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    Why did the Japanese media worry about China's restructuring of rare earth assets
    Update Time : 2021-11-05 View : 1076
    Source: miraitowa; Australian finance and Economics
    In recent years, China has strengthened the strategic protection of rare earths and plans to restructure state-owned rare earth asset enterprises. This measure has recently aroused the concern of the Japanese media.
    According to the Nikkei Asia review on October 24, China will restructure three rare earth producers to become a state-owned enterprise, accounting for nearly 70% of the domestic rare earth production quota. The move aims to accelerate the development of rare earth resources and processing technology and strengthen control over the mining industry in response to the protracted trade tensions between China and the United States, the report said. The move comes as the United States is seeking to work with Australia to establish an alternative rare earth supply chain. Analysts warned that this could affect rare earth supplies to Japan and the United States.
    Rare earth is known as the "universal land", which is widely used in new energy, new materials, aerospace, electronic information and other fields. Up to now, it has been listed as "key mineral" by many countries. China has the world's largest rare earth mine, but it has been mined as iron ore for more than 60 years. It has been difficult to get rid of the embarrassment of "digging and selling soil" and selling rare earth into "cabbage price" for many years.
    China is the world's largest producer, exporter and consumer of rare earths. It has two dominant positions in rare earth resources and market, but it has not obtained the corresponding rare earth pricing power. The main reason is that China's six rare earth groups and their subordinate enterprises are still fighting their own battles in the production and sales links, the internal competition in the industry is chaotic, and the phenomenon of low-cost export of rare earths is exacerbated.
    According to media reports, China's state-owned China Minmetals Corporation (CMC), China Aluminum Corporation (CAC) and Ganzhou municipal government in Jiangxi Province, which is famous for rare earth mines, announced that they would strategically restructure their rare earth undertakings. Minmetals rare earth announced that the relevant plan has not been finalized and needs to be approved by the relevant competent authorities.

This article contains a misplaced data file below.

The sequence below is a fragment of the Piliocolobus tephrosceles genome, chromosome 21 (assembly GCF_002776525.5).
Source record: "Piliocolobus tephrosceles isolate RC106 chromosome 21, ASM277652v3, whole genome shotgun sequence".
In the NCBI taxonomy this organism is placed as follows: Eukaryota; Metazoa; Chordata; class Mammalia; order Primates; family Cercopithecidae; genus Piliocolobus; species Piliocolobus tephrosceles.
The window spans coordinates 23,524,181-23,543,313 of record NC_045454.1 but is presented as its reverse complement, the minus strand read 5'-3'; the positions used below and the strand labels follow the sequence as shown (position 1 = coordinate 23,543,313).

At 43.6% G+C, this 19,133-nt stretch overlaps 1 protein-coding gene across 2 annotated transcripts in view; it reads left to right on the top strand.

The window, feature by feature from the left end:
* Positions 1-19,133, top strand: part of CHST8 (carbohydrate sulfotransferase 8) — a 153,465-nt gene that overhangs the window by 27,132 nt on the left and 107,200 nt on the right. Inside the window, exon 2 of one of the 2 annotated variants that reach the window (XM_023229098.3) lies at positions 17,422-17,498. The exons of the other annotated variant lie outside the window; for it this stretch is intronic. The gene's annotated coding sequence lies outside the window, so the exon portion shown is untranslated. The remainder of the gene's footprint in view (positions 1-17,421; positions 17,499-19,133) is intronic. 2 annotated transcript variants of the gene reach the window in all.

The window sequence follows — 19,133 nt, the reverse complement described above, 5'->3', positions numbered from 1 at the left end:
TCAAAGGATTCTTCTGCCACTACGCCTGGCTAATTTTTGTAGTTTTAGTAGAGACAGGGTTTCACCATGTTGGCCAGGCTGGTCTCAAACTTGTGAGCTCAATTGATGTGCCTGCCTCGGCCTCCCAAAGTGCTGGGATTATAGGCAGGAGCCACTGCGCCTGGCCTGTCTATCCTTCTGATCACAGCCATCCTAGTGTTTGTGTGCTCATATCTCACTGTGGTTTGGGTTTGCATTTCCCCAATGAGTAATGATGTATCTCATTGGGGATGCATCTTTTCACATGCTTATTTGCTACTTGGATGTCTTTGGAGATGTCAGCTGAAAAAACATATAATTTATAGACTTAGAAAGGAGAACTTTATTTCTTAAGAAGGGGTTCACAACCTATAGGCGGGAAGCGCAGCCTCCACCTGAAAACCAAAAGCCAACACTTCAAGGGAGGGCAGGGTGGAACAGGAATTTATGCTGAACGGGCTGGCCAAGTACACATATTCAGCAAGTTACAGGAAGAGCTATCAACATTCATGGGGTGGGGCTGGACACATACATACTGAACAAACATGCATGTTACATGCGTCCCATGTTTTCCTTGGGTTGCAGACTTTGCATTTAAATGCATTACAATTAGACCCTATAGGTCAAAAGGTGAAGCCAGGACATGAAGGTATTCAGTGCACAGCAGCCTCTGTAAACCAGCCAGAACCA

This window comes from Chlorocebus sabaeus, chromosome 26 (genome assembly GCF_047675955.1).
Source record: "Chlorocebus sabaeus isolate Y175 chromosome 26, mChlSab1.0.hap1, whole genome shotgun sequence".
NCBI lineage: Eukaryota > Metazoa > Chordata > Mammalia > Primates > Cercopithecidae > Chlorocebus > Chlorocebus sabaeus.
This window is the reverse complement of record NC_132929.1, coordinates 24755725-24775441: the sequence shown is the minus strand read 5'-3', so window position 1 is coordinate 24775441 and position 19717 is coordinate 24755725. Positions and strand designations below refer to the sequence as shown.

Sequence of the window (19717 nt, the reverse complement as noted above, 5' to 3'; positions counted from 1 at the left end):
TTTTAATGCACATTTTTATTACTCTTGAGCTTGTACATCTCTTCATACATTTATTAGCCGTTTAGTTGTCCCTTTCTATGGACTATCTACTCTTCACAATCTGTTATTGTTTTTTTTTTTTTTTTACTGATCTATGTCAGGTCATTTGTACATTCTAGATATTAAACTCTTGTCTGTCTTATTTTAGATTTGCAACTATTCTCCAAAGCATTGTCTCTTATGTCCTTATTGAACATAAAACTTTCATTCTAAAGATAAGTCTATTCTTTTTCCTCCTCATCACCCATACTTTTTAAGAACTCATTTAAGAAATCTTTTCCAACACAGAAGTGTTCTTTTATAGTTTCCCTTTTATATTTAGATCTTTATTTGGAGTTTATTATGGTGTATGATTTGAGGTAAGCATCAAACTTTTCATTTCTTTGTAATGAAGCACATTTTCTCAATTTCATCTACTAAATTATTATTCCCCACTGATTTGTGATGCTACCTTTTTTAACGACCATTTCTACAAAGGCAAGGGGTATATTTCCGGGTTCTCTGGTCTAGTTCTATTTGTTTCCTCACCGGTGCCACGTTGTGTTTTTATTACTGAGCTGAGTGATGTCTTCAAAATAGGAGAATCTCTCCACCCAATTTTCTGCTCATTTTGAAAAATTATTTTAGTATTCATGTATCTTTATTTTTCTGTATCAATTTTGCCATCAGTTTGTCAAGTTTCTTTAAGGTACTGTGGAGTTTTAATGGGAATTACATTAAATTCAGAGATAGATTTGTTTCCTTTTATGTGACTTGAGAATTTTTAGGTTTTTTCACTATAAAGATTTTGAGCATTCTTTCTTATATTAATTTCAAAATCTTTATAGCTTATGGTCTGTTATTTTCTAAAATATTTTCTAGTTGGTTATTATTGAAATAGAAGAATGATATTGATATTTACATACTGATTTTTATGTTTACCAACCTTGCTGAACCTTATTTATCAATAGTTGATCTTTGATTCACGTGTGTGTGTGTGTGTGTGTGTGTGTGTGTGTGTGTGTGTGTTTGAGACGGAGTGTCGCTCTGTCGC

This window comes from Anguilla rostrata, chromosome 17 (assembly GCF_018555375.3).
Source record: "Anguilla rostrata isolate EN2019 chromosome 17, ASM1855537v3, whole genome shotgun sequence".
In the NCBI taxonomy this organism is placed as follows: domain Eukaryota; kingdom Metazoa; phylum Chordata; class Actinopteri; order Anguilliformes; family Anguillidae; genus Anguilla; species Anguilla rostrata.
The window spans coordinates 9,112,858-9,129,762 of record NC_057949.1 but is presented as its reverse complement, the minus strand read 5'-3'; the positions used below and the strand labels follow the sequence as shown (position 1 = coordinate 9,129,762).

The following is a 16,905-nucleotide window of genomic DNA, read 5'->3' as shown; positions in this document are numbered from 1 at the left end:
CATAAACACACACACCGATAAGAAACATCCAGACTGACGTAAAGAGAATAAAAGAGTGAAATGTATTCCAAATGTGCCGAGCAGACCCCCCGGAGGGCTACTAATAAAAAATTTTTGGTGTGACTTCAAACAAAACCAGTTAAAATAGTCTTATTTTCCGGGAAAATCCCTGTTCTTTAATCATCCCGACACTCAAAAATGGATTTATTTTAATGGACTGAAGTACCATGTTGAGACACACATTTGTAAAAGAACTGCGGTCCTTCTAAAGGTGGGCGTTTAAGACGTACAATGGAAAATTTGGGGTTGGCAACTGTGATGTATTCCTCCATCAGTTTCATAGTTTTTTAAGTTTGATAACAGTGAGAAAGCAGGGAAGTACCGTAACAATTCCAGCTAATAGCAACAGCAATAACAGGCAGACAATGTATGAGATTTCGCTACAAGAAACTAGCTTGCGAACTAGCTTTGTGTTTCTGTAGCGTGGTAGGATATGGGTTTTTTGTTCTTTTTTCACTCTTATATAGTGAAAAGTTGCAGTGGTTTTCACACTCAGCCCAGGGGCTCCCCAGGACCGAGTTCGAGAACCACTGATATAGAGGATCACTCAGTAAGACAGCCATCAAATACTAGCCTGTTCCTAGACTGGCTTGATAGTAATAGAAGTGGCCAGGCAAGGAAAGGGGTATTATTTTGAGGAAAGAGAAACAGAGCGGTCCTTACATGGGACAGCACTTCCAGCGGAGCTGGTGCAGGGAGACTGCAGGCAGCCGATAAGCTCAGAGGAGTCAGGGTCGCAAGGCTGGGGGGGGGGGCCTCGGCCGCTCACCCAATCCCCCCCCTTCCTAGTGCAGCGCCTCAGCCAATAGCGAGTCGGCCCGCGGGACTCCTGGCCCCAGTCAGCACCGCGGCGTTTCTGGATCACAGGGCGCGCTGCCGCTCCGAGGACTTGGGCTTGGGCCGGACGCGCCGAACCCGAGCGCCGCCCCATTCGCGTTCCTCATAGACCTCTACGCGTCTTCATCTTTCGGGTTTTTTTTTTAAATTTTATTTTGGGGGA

Among the three parties mentioned in the announcement, Minmetals Group and Chinalco are one of China's six major rare earth groups. Ganzhou is a well-known "Rare Earth Kingdom" and the main place of discovery of ionic rare earths in southern China. 70% of the medium heavy rare earths in the world are produced here every year; Ganzhou rare earth group Co., Ltd., controlled by Ganzhou SASAC, also holds about 94% of the shares of Nanfang rare earth group, one of the six rare earth groups.
    Peng Huagang, Secretary General of SASAC, recently said that the Chinese government will restructure the rare earth industry to establish a world-class company. The new company will account for about 70% of the production quota of medium and heavy rare earths and nearly 40% of the overall rare earth production (including light rare earths).
    The analysis shows that the restructured China rare earth new company will undoubtedly conduct more centralized management and production of China's rare earth assets, enhance China's pricing power in the world rare earth market and the political influence of rare earth as a strategic resource.
    For example, the Nikkei Asia review said that China could use rare earths as a diplomatic trump card. When Japan nationalized the Diaoyu Islands in 2010, China blocked rare earth exports to Japan as a way to put pressure on Japan. China's new move to restructure the rare earth industry has been highly concerned by Japanese analysts, who warned that it may affect the supply of rare earth to Japan and the United States. According to the U.S. Geological Survey, China's rare earth production accounts for 60% of the world's total production. The largest export destination of China's rare earths is Japan (49%), followed by the United States (15%).
    The successful reorganization of China's state-owned rare earth assets is a key step in the rare earth defense war.

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